Ÿ Failed to report valid and reliable
information on the April 1, 2010,
Child Count; and
Ÿ Failed to provide a free and appropriate
public education for the
students who were placed on H/H for [long-term] LT
The DPI report provided some heartbreaking examples of specific
students who are victims of Wake County’s practices. An
eighteen-year-old student who was still in ninth grade and who has a
specific learning disability and a history of mental health
problems, but no history of behavioral problems, was long-term
suspended. Prior to his suspension, he received special
education services for only ten minutes, twice each nine-week
reporting period (i.e., one hour and twenty minutes per year).
While he was suspended, his IEP provided for only 4.5 hours per week
of H/H instruction; it did not include social skills, behavioral
strategies, or specialized instruction in reading or basic math.
The DPI report then goes on to list many corrective actions
WCPSS must take, including:
Ÿ Providing compensatory education for the
hundreds of students
whose rights were violated;
Ÿ Creating “an alternative special education
program more closely
tailored to the students' unique needs and that ensures
of alternative placements for that student population”;
Ÿ Developing and implementing “a plan for the
2010-2011 school year
to review the records and services of students with
are failing their classes and have multiple retentions
and provide significant interventions, including
related services, based
upon each student's individual needs.”
The staff at the DPI should be praised for the depth and quality of
their investigation and their willingness to speak up against
injustice. Their report exemplifies the type of oversight and
accountability that should be conducted throughout government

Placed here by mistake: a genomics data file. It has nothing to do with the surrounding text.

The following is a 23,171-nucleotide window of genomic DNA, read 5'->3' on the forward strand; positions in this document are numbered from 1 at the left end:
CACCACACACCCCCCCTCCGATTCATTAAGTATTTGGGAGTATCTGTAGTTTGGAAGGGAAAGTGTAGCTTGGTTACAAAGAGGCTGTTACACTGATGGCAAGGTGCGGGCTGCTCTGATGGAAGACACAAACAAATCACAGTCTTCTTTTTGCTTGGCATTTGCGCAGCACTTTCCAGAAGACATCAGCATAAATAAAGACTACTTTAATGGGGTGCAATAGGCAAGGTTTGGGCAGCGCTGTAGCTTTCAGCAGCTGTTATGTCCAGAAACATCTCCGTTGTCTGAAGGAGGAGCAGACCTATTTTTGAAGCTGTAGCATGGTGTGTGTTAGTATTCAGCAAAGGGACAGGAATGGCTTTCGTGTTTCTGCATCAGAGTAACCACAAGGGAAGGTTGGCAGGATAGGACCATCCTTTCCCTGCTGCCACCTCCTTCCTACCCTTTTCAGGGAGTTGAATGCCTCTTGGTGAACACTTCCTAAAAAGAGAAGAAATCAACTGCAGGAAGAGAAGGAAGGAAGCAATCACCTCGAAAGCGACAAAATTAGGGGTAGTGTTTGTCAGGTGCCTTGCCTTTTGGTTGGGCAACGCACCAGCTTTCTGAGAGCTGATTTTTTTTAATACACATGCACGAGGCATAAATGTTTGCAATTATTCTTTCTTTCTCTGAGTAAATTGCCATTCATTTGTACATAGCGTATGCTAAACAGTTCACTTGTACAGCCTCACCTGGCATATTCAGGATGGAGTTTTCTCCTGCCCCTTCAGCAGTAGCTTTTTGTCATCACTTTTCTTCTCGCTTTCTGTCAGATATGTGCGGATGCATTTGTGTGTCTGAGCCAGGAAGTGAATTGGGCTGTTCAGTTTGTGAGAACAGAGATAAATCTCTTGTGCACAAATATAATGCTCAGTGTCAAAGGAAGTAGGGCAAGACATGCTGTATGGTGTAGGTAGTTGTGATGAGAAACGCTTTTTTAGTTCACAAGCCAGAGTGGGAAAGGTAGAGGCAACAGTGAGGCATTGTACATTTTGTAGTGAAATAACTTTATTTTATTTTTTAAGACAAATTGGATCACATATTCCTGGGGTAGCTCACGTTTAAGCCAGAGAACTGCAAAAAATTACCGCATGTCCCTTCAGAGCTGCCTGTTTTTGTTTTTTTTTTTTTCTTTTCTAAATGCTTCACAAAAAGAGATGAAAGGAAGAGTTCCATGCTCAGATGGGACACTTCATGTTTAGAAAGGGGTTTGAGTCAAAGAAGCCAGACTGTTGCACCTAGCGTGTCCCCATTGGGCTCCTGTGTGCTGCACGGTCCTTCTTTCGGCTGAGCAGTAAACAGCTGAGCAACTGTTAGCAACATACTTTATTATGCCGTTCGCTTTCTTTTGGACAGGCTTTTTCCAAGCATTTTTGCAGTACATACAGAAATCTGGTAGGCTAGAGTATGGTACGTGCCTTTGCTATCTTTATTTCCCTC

agencies that serve children.
The WCPSS should be ashamed. It has deliberately deprived some
of our most vulnerable children of the education they so desperately
need and to which they have a right under state and federal law.
This should be a wake up call for Wake County: You cannot
ignore the law and treat vulnerable children and families unfairly!
The WCPSS has one the largest suspension problems in the nation.
Last school year, Wake County schools gave out 20,651 short-term
suspensions (i.e., suspensions lasting one to ten days) and, for the
fifth year in a row, kicked out over 1,000 students for the rest of
the school year. The policies and practices of H/H instruction
for long-term suspended students are simply one piece of a larger
systemic crisis for the WCPSS: the school-to-prison pipeline that
pushes students out of school and into the criminal justice system.
In addition to taking the corrective action required by the DPI
regarding H/H instruction, we urge the WCPSS to take affirmative
steps to dismantle the school-to-prison pipeline in Wake County.
The eyes of the community are on the WCPSS and this is an
opportunity to examine other practices such as zero tolerance
policies, unlimited school administrator discretion to suspend, the
over-policing of schools, the over-use of suspensions, and the
involvement of the criminal justice system for minor school-based
The WCPSS should not wait for another investigation by the DPI to
improve the educational experience for all of our children.
Lewis Pitts (Senior Managing Attorney, LANC Advocates for Children's
Services), Durham, NC, 919-226-0052
Jason Langberg (Staff Attorney, Clifton W. Everett, Sr. Community
Fellow, LANC Advocates for Children), Durham, NC 919-226-0051, ext.
Dock Kornegay (Director, Public Relations & Development, Legal Aid
of NC), Raleigh, NC, 919-856-2564
"State finds Wake violated law for special-education students"
(May 10, 2010 article, News & Observer, Raleigh,
program, Wake told"
(May 11, 2010 article, News & Observer, Raleigh, NC)